The Eidansha Boshu Service Center was a company founded in Japan by Yasuhiro Fukushima in 1975. They mainly published tabloid magazines with real estate advertisements. When the service center failed to establish a retail chain, Mr. Fukushima transformed his business into a software development company dedicated to gaming in 1982, renaming it Enix. To search for talented programmers, they held a contest, styling it after manga competitions. It was advertised in various manga and computer publications, and winners would be awarded one million yen. One of the winning entrants was Yuji Horii, who managed to place with his sports game, Love Match Tennis.
Mr. Horii had purchased his first computer one year earlier, learning to program with it through the process of modifying other games. Around this time, he read a PC magazine and discovered a budding genre from the United States known as adventure games – a movement largely spearheaded by Ken and Roberta Williams, the founders of On-Line Systems. Their 1980 debut title, Mystery House, was groundbreaking in that it was the first such game to feature graphics, depicting objects and actions onscreen as opposed to describing it in text. Mr. Horii then noticed that the Japanese gaming scene lacked such games and decided to create one of his own. Developed using BASIC programming language, the result of this effort was The Portopia Serial Murder Incident. The goal of this game was to solve a locked-room mystery involving the death of a successful bank’s president, and the story develops through the players’ commands. Owing to its novel concept, Mr. Horii’s game was met with a warm reception, selling nearly 700,000 copies. Its impact was such that it defined a completely new genre of first-person adventure games known as the visual novel and even inspired other people, such as Hideo Kojima, to enter the industry.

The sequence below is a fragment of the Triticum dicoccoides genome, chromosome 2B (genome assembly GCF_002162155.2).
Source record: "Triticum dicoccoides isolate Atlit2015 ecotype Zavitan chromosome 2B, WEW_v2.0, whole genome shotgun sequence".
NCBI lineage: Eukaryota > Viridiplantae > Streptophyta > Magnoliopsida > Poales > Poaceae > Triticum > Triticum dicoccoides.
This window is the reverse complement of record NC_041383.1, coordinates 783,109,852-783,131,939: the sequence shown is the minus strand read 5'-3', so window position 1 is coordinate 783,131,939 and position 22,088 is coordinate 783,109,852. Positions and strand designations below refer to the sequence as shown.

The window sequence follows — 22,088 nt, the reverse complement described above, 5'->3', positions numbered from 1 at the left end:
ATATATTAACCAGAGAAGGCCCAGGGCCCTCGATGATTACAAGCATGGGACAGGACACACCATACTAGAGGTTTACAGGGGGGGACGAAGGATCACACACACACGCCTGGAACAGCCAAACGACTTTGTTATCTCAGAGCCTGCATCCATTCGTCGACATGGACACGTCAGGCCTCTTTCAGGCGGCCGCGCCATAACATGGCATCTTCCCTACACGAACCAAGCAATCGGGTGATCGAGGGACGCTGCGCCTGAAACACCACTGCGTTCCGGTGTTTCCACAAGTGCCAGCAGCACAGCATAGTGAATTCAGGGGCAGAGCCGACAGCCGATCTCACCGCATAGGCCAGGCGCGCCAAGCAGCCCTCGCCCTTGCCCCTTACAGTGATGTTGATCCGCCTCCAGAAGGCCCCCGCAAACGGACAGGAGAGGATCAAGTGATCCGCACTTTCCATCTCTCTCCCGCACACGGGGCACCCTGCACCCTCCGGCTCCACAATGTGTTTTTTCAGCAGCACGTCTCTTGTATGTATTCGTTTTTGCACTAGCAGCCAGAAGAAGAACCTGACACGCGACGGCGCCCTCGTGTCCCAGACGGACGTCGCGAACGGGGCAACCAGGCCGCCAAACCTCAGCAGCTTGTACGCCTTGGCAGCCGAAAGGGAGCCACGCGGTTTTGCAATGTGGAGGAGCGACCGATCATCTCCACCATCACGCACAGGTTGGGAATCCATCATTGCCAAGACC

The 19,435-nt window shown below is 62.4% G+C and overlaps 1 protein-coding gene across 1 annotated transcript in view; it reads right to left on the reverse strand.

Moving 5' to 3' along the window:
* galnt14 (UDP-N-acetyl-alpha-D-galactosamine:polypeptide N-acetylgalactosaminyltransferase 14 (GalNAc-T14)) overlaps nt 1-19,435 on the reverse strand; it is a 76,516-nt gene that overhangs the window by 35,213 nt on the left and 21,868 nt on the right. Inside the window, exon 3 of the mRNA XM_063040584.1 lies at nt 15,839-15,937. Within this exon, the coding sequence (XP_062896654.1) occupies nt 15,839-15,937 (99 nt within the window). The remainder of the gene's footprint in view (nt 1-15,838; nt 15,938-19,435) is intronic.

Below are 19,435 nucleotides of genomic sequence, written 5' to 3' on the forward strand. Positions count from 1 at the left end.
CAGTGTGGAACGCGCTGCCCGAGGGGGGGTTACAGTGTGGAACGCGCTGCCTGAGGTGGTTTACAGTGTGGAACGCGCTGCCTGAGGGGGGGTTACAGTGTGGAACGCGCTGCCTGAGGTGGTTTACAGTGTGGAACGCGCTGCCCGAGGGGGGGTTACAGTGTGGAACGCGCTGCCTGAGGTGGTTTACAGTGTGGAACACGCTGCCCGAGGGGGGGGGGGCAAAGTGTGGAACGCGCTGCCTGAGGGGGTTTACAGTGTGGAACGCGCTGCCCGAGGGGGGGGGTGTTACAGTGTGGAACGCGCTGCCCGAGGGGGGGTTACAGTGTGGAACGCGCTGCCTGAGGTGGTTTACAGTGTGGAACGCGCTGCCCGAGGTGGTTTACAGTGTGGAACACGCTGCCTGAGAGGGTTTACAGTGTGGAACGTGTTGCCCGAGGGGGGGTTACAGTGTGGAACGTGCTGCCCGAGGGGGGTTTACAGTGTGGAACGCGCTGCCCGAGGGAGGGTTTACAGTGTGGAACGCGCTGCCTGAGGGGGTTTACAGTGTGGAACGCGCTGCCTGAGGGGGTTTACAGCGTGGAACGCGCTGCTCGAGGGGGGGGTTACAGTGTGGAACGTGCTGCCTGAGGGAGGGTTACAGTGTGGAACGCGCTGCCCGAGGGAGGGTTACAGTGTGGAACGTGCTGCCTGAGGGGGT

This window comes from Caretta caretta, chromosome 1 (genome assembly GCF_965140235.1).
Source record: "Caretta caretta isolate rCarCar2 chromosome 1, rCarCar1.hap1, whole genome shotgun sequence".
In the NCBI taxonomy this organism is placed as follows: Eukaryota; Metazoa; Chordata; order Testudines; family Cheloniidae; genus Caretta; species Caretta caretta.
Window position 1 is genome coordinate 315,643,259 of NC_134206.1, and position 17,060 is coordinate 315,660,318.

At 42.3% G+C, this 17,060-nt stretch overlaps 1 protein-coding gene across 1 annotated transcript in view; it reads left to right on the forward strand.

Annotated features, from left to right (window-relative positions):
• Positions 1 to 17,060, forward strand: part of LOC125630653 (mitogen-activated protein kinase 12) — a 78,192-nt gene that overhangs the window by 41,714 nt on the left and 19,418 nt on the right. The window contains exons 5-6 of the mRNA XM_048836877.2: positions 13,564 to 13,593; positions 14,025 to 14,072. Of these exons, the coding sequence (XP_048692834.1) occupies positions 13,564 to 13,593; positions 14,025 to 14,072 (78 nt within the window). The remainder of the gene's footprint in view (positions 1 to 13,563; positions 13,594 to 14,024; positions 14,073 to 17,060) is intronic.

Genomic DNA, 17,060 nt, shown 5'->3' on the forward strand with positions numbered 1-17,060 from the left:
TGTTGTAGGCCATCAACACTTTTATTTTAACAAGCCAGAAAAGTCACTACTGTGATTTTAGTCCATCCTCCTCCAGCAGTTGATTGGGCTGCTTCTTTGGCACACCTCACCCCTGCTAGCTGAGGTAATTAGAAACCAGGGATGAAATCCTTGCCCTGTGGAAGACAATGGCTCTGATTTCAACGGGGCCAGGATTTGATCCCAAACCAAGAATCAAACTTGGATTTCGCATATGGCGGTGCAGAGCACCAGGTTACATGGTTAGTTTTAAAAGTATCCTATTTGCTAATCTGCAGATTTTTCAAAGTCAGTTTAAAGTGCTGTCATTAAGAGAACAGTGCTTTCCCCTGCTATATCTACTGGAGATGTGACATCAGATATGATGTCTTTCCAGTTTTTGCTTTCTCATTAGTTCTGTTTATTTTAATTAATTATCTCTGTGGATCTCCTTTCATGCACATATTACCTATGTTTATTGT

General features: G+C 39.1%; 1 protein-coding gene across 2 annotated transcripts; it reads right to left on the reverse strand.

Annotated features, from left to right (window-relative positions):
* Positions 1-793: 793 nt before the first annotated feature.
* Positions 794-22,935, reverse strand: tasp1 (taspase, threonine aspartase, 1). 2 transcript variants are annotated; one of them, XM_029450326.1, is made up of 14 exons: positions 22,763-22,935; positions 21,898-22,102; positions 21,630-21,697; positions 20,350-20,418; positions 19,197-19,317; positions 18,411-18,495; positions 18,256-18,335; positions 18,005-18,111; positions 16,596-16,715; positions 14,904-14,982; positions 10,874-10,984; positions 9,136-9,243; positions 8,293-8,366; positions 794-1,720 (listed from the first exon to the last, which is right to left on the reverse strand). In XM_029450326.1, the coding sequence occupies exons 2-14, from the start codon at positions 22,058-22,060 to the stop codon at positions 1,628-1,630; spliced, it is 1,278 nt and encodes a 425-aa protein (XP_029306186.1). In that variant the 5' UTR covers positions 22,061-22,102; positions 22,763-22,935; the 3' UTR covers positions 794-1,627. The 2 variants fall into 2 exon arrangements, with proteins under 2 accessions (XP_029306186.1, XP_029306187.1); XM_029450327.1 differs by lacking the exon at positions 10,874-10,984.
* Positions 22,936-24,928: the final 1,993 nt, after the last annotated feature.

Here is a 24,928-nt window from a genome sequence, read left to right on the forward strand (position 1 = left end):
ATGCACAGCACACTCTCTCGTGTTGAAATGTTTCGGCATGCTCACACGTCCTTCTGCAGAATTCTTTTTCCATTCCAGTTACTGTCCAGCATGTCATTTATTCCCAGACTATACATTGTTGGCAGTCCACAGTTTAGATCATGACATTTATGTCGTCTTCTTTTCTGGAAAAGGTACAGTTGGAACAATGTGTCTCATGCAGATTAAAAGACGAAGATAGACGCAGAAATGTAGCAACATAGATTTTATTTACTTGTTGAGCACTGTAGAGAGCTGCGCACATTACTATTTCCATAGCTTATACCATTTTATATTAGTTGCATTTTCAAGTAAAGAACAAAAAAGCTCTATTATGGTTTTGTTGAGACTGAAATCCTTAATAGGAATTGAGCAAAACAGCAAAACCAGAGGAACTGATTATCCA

While developing Portopia, Mr. Horii, alongside another contest winner, a programming prodigy who gained fame while still in high school named Koichi Nakamura, discovered Wizardry, a series of pioneering computer role-playing games (RPGs), at a Macworld Conference & Expo. As Mr. Horii enjoyed the game’s depth and visuals, elements of the dungeon crawling mechanics present in Wizardry made their way into Portopia, but once he finished that project, he had a new goal in mind: to expose the Japanese gaming scene to what was, at the time, an purely Western genre. To this end, he sought to have his game released on Nintendo’s Famicom console, believing it to be the ideal platform because players could start each session from where they last left off. To ensure that Mr. Horii’s game would reach a large audience, Akira Toriyama, best known as the artist of the highly popular manga, Dragon Ball, was hired to produce concept art. Its name was Dragon Quest, and it would go on spawn sequels, eventually becoming one of the most beloved series of RPGs in its native homeland.